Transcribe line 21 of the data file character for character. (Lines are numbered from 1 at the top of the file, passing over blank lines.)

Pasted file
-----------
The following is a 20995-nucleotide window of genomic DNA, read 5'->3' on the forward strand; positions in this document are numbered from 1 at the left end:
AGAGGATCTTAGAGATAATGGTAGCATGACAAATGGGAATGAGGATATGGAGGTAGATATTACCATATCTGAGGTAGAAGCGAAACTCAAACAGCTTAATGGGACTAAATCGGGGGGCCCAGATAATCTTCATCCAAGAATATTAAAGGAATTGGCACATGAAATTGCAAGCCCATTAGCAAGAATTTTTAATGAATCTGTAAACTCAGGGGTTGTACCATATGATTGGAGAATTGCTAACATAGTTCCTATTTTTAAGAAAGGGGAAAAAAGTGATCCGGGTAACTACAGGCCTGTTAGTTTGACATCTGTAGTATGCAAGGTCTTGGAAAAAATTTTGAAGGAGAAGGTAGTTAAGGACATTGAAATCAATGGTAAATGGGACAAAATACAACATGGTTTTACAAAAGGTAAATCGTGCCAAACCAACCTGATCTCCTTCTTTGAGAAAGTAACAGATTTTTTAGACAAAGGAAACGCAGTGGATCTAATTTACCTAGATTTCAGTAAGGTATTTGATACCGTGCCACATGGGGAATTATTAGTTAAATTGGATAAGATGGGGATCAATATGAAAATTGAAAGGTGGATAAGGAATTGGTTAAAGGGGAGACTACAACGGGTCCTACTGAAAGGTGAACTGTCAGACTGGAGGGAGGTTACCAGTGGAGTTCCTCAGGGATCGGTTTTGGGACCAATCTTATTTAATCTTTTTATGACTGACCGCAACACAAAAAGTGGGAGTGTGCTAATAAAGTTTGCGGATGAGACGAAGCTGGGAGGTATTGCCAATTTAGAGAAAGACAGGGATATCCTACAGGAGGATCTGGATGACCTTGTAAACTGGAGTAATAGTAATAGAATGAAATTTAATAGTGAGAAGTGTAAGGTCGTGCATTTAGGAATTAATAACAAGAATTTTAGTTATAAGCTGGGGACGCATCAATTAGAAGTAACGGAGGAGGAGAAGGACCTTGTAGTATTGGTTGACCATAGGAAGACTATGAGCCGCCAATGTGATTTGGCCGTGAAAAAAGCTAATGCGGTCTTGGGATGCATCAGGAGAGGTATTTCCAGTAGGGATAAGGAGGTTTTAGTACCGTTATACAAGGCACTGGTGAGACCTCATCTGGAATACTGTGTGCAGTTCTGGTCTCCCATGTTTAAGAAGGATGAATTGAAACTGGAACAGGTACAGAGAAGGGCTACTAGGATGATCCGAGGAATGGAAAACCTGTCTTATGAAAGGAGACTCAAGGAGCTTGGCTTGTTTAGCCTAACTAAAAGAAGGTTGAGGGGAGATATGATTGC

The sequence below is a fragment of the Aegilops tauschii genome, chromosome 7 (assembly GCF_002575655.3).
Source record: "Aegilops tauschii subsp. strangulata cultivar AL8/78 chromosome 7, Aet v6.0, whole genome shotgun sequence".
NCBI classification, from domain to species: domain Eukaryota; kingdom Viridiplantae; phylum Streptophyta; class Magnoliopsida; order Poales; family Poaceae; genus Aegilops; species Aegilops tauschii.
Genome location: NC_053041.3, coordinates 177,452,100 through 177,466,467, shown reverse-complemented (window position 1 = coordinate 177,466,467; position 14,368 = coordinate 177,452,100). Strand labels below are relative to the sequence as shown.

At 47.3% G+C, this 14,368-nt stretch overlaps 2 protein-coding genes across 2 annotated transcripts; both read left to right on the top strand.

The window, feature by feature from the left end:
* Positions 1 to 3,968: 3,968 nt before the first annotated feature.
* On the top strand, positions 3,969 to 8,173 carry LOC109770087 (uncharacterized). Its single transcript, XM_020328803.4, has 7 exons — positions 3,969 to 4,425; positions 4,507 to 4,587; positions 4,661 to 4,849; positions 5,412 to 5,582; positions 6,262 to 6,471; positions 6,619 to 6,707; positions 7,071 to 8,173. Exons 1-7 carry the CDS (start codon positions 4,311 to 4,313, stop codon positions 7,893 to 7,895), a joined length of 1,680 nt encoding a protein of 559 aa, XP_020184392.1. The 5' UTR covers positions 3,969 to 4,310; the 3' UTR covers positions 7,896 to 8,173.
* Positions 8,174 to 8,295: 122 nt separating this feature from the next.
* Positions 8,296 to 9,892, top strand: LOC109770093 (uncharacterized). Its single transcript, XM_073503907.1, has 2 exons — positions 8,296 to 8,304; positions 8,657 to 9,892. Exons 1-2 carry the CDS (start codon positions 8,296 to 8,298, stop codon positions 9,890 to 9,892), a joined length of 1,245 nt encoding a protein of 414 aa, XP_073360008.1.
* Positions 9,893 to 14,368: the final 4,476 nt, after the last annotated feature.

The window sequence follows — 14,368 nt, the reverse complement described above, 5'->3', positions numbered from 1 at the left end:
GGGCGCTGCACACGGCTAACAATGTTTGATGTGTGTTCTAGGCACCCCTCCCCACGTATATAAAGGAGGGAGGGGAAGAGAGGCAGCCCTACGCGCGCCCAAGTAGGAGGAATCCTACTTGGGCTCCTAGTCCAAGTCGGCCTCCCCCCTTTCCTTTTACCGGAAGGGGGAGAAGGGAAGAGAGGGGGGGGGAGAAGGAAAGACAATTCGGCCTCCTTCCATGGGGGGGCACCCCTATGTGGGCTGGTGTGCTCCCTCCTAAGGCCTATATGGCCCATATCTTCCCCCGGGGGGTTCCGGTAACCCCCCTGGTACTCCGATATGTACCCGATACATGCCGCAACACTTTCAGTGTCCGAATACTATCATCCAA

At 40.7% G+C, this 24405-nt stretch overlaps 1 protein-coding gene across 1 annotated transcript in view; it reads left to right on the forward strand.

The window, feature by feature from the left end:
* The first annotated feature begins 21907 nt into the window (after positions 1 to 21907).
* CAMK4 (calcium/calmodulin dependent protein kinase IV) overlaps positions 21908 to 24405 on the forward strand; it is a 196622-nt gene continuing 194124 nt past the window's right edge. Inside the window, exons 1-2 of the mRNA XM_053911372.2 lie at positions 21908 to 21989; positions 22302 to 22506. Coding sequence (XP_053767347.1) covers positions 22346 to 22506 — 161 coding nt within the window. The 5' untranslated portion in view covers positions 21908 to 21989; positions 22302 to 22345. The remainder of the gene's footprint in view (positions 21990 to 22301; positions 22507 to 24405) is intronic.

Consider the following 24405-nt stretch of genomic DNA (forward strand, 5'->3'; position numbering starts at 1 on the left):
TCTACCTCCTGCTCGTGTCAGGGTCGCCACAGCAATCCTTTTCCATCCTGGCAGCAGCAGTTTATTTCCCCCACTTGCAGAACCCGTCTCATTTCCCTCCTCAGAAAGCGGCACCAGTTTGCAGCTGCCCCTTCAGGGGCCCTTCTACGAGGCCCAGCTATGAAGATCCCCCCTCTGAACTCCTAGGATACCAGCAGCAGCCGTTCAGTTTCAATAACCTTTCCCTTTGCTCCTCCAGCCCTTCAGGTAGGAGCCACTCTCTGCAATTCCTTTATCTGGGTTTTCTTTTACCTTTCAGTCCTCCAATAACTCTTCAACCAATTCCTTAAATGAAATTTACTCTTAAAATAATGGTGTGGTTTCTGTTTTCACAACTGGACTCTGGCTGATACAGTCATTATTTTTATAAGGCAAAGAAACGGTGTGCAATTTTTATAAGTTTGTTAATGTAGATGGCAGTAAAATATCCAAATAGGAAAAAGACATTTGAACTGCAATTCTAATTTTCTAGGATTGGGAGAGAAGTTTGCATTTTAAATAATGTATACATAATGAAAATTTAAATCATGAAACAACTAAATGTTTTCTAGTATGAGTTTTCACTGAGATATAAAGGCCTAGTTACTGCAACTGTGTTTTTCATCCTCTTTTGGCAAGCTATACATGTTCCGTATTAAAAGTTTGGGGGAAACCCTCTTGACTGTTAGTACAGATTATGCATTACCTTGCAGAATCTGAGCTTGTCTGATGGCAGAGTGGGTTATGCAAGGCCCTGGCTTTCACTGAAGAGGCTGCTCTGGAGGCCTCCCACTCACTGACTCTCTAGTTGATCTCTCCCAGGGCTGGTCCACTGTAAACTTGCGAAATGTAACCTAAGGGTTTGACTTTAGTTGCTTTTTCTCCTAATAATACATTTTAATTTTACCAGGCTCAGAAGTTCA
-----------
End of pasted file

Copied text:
TCTACCTCCTGCTCGTGTCAGGGTCGCCACAGCAATCCTTTTCCATCCTGGCAGCAGCAGTTTATTTCCCCCACTTGCAGAACCCGTCTCATTTCCCTCCTCAGAAAGCGGCACCAGTTTGCAGCTGCCCCTTCAGGGGCCCTTCTACGAGGCCCAGCTATGAAGATCCCCCCTCTGAACTCCTAGGATACCAGCAGCAGCCGTTCAGTTTCAATAACCTTTCCCTTTGCTCCTCCAGCCCTTCAGGTAGGAGCCACTCTCTGCAATTCCTTTATCTGGGTTTTCTTTTACCTTTCAGTCCTCCAATAACTCTTCAACCAATTCCTTAAATGAAATTTACTCTTAAAATAATGGTGTGGTTTCTGTTTTCACAACTGGACTCTGGCTGATACAGTCATTATTTTTATAAGGCAAAGAAACGGTGTGCAATTTTTATAAGTTTGTTAATGTAGATGGCAGTAAAATATCCAAATAGGAAAAAGACATTTGAACTGCAATTCTAATTTTCTAGGATTGGGAGAGAAGTTTGCATTTTAAATAATGTATACATAATGAAAATTTAAATCATGAAACAACTAAATGTTTTCTAGTATGAGTTTTCACTGAGATATAAAGGCCTAGTTACTGCAACTGTGTTTTTCATCCTCTTTTGGCAAGCTATACATGTTCCGTATTAAAAGTTTGGGGGAAACCCTCTTGACTGTTAGTACAGATTATGCATTACCTTGCAGAATCTGAGCTTGTCTGATGGCAGAGTGGGTTATGCAAGGCCCTGGCTTTCACTGAAGAGGCTGCTCTGGAGGCCTCCCACTCACTGACTCTCTAGTTGATCTCTCCCAGGGCTGGTCCACTGTAAACTTGCGAAATGTAACCTAAGGGTTTGACTTTAGTTGCTTTTTCTCCTAATAATACATTTTAATTTTACCAGGCTCAGAAGTTCA